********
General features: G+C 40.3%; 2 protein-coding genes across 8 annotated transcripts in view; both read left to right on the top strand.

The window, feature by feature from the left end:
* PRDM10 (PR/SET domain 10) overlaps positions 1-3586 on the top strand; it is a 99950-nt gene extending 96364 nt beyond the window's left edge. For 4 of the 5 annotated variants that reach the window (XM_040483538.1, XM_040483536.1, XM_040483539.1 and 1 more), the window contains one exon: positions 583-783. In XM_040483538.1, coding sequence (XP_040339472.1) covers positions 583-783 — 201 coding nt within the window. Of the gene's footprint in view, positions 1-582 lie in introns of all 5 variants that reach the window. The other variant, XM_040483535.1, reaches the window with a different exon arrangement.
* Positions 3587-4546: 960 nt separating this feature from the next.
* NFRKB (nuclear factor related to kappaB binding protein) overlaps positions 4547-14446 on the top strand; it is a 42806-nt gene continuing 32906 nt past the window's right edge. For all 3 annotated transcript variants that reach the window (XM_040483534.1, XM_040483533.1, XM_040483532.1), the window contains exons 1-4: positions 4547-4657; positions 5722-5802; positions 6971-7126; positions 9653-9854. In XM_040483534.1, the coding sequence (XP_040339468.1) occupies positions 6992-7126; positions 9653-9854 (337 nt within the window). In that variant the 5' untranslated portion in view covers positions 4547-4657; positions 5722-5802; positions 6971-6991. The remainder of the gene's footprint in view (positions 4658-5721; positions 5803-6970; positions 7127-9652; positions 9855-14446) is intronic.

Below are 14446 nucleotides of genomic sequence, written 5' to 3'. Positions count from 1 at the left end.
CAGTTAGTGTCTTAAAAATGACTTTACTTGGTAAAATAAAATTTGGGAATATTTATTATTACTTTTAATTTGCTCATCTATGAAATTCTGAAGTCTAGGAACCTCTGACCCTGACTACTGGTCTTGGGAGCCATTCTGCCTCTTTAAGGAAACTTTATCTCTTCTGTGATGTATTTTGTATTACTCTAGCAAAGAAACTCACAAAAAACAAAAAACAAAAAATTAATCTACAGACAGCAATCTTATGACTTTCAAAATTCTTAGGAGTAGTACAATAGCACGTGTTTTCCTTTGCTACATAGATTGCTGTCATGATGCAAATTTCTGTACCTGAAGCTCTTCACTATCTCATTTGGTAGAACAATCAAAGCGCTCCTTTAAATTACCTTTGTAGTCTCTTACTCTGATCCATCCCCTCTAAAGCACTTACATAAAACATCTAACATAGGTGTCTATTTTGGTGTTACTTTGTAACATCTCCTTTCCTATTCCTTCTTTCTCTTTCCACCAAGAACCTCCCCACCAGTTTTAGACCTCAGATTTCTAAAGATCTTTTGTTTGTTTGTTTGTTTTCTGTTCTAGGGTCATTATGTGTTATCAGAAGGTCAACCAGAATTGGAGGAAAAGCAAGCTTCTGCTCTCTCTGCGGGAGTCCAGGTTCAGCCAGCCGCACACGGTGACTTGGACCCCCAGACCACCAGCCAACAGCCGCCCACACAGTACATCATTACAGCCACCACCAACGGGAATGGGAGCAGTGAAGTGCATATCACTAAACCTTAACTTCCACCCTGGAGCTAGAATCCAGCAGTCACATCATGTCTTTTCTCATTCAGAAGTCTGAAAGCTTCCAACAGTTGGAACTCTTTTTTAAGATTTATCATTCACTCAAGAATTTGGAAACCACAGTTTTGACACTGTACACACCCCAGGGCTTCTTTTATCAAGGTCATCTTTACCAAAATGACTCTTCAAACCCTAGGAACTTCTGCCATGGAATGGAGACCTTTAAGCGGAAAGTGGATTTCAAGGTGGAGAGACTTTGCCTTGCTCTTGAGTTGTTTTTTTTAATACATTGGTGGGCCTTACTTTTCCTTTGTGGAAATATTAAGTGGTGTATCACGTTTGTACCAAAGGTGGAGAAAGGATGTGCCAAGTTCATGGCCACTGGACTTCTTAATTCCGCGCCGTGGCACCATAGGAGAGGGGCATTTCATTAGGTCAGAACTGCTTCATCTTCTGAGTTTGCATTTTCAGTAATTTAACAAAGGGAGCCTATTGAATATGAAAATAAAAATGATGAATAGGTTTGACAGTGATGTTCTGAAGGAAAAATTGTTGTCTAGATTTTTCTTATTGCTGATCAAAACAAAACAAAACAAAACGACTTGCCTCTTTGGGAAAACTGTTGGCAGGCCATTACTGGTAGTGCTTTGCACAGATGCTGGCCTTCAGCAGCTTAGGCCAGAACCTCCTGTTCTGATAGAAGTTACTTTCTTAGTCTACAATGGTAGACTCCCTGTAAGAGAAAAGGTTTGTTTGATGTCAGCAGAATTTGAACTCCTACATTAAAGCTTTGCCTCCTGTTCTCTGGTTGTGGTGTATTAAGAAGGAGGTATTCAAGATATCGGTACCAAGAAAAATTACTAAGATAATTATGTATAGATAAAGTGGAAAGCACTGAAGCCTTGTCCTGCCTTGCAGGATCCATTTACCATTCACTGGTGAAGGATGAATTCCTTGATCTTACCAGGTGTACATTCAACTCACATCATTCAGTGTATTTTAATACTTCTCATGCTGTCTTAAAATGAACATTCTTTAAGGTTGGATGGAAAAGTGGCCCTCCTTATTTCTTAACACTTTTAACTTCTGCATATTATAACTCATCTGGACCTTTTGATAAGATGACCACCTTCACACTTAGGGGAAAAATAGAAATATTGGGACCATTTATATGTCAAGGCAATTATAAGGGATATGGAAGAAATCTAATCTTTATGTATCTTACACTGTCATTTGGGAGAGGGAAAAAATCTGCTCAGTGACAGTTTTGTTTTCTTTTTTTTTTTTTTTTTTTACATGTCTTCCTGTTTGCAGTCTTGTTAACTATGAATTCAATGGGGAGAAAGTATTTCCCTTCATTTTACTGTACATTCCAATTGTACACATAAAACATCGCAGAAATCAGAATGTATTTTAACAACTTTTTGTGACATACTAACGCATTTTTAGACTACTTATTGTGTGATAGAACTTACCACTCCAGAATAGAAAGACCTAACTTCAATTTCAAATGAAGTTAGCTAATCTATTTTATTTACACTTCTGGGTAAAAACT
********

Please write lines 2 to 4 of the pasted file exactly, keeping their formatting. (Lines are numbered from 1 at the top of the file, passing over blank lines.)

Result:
The window, feature by feature from the left end:
* PRDM10 (PR/SET domain 10) overlaps positions 1-3586 on the top strand; it is a 99950-nt gene extending 96364 nt beyond the window's left edge. For 4 of the 5 annotated variants that reach the window (XM_040483538.1, XM_040483536.1, XM_040483539.1 and 1 more), the window contains one exon: positions 583-783. In XM_040483538.1, coding sequence (XP_040339472.1) covers positions 583-783 — 201 coding nt within the window. Of the gene's footprint in view, positions 1-582 lie in introns of all 5 variants that reach the window. The other variant, XM_040483535.1, reaches the window with a different exon arrangement.
* Positions 3587-4546: 960 nt separating this feature from the next.